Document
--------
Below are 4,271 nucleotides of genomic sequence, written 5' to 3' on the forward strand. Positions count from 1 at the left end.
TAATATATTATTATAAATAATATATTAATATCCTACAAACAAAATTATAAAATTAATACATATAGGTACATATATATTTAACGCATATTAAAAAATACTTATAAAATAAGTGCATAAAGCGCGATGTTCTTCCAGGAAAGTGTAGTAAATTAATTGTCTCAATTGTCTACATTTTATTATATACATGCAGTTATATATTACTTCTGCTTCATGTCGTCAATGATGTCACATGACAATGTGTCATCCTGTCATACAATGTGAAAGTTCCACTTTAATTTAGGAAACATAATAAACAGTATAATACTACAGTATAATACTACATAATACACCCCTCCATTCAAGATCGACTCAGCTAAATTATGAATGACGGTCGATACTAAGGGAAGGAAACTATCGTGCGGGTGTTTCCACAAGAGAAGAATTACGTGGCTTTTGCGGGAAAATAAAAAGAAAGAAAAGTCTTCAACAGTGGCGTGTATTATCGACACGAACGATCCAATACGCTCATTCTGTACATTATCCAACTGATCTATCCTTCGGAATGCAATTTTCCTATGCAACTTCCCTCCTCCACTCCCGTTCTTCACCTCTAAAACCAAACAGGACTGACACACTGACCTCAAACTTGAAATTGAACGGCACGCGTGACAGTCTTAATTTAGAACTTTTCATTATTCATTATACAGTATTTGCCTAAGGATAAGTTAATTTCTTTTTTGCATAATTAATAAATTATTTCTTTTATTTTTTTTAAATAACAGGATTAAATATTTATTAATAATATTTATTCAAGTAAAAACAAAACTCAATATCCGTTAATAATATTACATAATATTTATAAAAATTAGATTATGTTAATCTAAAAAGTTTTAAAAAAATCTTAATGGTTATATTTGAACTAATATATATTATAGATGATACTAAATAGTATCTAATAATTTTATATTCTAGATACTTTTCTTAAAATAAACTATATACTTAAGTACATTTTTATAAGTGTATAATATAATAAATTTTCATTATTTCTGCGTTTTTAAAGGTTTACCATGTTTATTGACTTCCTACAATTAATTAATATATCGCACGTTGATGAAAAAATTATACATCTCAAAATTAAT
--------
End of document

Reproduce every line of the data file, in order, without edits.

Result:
Below are 4,271 nucleotides of genomic sequence, written 5' to 3' on the forward strand. Positions count from 1 at the left end.
TAATATATTATTATAAATAATATATTAATATCCTACAAACAAAATTATAAAATTAATACATATAGGTACATATATATTTAACGCATATTAAAAAATACTTATAAAATAAGTGCATAAAGCGCGATGTTCTTCCAGGAAAGTGTAGTAAATTAATTGTCTCAATTGTCTACATTTTATTATATACATGCAGTTATATATTACTTCTGCTTCATGTCGTCAATGATGTCACATGACAATGTGTCATCCTGTCATACAATGTGAAAGTTCCACTTTAATTTAGGAAACATAATAAACAGTATAATACTACAGTATAATACTACATAATACACCCCTCCATTCAAGATCGACTCAGCTAAATTATGAATGACGGTCGATACTAAGGGAAGGAAACTATCGTGCGGGTGTTTCCACAAGAGAAGAATTACGTGGCTTTTGCGGGAAAATAAAAAGAAAGAAAAGTCTTCAACAGTGGCGTGTATTATCGACACGAACGATCCAATACGCTCATTCTGTACATTATCCAACTGATCTATCCTTCGGAATGCAATTTTCCTATGCAACTTCCCTCCTCCACTCCCGTTCTTCACCTCTAAAACCAAACAGGACTGACACACTGACCTCAAACTTGAAATTGAACGGCACGCGTGACAGTCTTAATTTAGAACTTTTCATTATTCATTATACAGTATTTGCCTAAGGATAAGTTAATTTCTTTTTTGCATAATTAATAAATTATTTCTTTTATTTTTTTTAAATAACAGGATTAAATATTTATTAATAATATTTATTCAAGTAAAAACAAAACTCAATATCCGTTAATAATATTACATAATATTTATAAAAATTAGATTATGTTAATCTAAAAAGTTTTAAAAAAATCTTAATGGTTATATTTGAACTAATATATATTATAGATGATACTAAATAGTATCTAATAATTTTATATTCTAGATACTTTTCTTAAAATAAACTATATACTTAAGTACATTTTTATAAGTGTATAATATAATAAATTTTCATTATTTCTGCGTTTTTAAAGGTTTACCATGTTTATTGACTTCCTACAATTAATTAATATATCGCACGTTGATGAAAAAATTATACATCTCAAAATTAAT